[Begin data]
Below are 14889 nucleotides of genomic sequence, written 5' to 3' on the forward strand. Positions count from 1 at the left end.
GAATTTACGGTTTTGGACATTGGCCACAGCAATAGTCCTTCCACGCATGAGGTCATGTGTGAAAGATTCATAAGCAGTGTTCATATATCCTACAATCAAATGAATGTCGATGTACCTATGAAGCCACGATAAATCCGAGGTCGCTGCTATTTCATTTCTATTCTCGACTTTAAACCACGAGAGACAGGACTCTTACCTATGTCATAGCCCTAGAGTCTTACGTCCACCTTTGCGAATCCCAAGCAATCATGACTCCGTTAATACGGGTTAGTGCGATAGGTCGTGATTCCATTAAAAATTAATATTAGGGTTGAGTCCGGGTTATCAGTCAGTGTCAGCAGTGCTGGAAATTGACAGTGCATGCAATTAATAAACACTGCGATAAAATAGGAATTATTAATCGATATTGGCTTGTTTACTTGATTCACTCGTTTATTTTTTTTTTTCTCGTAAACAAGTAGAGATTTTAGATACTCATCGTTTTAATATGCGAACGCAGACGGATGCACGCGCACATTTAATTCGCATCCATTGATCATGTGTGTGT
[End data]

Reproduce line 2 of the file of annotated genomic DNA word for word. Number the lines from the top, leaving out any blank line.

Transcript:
GAATTTACGGTTTTGGACATTGGCCACAGCAATAGTCCTTCCACGCATGAGGTCATGTGTGAAAGATTCATAAGCAGTGTTCATATATCCTACAATCAAATGAATGTCGATGTACCTATGAAGCCACGATAAATCCGAGGTCGCTGCTATTTCATTTCTATTCTCGACTTTAAACCACGAGAGACAGGACTCTTACCTATGTCATAGCCCTAGAGTCTTACGTCCACCTTTGCGAATCCCAAGCAATCATGACTCCGTTAATACGGGTTAGTGCGATAGGTCGTGATTCCATTAAAAATTAATATTAGGGTTGAGTCCGGGTTATCAGTCAGTGTCAGCAGTGCTGGAAATTGACAGTGCATGCAATTAATAAACACTGCGATAAAATAGGAATTATTAATCGATATTGGCTTGTTTACTTGATTCACTCGTTTATTTTTTTTTTTCTCGTAAACAAGTAGAGATTTTAGATACTCATCGTTTTAATATGCGAACGCAGACGGATGCACGCGCACATTTAATTCGCATCCATTGATCATGTGTGTGT